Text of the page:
Are Video Game Makers Becoming Responsible?

If the game has to do with the seriousness of head concussions during sports play; the answer is, "Yes." If it has to do with rewarding youth when they murder, steal and abuse women; the answer is, "No."

If the game has to do with the seriousness of head concussions during sports play; the answer is, "Yes." If it has to do with rewarding youth when they murder, steal and abuse women; the answer is, "No."

Schwarz wrote in the NY Times recently that the latest version of NFL 12, which has sold over 90 million copies, will make certain that head injuries resulting in concussions will sideline the player for the game. No exceptions. It is not surprising that some NFL players aren't thrilled about these changes, given the fact that earlier versions of this game allowed ambulances to run over players on the field. The industry appears to comprehend the impact videos have on players.

What is interesting about this new found awareness, on the part of video profiteers, is they admit that video games are teaching our youth. Industry experts acknowledge that changing the way head injuries are dealt with on a video game will drastically affect how youngsters view head injuries, and that video games are a known "teaching tool." So we can conclude that video games offer an opportunity to teach safety and values about health, while helping young boys learn to care about their health. Terrific.

Then we have Gearbox Software's Duke Nukem 3D, which features radioactive vibrators humming across counters, and schoolgirls kissing as Duke looks on saying, "All right, time for my reward," (the girls comply with oral copulation). Players in 3D can "Capture the Babe" a variation on Capture the Flag, only opposing teams kidnap the opposition's scantily-clad sexualized females, who rebel with kicking and screaming, at which point players learn to spank them to make them obey.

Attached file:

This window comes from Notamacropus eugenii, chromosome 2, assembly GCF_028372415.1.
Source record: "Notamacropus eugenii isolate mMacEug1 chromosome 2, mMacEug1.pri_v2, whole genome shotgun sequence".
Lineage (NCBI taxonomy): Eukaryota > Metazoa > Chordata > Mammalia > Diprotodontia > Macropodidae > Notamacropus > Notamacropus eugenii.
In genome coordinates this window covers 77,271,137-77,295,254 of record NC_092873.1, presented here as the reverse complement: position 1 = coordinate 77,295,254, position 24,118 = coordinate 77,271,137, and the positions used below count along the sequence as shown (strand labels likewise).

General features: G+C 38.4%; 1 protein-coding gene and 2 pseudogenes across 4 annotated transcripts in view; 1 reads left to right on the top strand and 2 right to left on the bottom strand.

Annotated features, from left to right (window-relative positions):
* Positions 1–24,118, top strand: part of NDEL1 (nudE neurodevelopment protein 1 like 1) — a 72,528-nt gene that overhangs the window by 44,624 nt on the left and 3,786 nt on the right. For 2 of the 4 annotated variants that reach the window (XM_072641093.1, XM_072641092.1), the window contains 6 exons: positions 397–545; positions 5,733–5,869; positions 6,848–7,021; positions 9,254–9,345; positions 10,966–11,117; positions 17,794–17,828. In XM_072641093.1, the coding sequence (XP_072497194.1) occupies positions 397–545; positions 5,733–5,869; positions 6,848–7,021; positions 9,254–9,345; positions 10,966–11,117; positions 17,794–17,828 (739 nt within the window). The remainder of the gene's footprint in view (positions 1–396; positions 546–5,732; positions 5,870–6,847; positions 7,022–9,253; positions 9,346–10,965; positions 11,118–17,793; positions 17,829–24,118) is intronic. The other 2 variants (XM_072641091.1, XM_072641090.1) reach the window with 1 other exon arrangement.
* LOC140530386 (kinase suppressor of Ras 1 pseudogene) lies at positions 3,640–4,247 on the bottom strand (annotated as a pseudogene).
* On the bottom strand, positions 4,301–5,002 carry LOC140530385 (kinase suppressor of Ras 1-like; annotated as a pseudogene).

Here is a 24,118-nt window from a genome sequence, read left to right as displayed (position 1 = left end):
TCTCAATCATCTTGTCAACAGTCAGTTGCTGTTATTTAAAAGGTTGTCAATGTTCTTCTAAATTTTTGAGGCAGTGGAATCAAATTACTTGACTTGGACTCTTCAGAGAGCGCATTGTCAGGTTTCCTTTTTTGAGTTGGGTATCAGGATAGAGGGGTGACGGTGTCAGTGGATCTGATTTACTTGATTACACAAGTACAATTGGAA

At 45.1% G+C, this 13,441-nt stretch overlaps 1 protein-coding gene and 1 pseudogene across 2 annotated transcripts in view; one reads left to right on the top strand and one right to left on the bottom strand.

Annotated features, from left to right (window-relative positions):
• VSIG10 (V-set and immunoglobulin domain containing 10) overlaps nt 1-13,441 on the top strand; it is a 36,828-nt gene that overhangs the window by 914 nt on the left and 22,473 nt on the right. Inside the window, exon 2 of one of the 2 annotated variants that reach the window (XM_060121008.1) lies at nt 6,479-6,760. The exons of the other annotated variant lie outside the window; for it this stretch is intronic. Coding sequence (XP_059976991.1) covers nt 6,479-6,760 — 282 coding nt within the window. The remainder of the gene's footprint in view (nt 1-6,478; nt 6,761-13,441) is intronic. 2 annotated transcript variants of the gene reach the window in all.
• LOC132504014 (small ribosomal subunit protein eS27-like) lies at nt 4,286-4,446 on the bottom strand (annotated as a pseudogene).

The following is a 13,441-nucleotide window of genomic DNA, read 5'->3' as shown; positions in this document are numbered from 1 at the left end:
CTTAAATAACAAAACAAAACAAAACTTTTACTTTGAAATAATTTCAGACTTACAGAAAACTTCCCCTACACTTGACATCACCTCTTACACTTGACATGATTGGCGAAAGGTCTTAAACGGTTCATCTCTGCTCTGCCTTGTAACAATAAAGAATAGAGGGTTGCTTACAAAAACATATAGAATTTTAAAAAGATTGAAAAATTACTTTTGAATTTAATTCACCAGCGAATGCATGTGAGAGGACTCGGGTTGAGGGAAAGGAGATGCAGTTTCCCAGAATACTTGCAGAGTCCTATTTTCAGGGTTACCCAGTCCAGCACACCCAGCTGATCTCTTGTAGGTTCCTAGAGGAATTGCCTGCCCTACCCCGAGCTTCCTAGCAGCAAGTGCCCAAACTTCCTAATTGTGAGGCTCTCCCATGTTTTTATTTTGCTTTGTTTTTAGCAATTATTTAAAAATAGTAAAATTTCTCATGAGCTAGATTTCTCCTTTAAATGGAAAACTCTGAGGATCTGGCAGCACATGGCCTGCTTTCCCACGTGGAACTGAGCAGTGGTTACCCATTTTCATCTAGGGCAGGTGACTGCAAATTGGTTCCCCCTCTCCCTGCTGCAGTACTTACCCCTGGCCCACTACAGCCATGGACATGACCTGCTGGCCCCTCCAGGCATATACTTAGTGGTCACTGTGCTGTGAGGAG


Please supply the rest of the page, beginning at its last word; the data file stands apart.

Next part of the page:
According to Gearbox CEO Randy Pitchford, "Our goal isn't to shock people, but I think there's some stuff that'll be just a bit uncomfortable" and that "We try to get right up to that edge and then relax enough so people don't reject it."

Clearly the U.S. Military rides this edge, as they market their own free-to-play game, America's Army. This violent game competes with others like Modern Warfare 2 and has become the most effective recruiting tool yet, according to MIT researchers. That these games might hide the reality of war, appears to be of no concern to our military.

Numerous studies over many years repeatedly document that children learn from what they see on screens. The known effects of consuming violent media are; Fear and Anxiety, Desensitization, and Aggression. If favorite media characters are rewarded for being violent or abusive, then the lesson is writ large. Dr. Craig Anderson, author of, "Violent Video Game Effects on Children and Adolescents," has found that games don't have to be outwardly violent to inspire aggressive behavior. Even cute characters with happy music caused 40% of the children studied to exhibit aggressive behavior. The game industry is so protective of their billion dollar industry that they anxiously hire the best First Amendment lawyers to successfully argue in court for the right of underage children to purchase adult themed videos like Duke Nukem.

We hope Madden and his concerned experts might be willing to talk to Pitchford, or to our military. Potentially, even Dr. Craig Anderson could join them. Or is the real lesson that when profit is at stake, teaching our youth to murder, steal or abuse women is acceptable? Let's hope that this new found concern over young male craniums will inspire all video game creators to take more responsibility for the many messages in video games.

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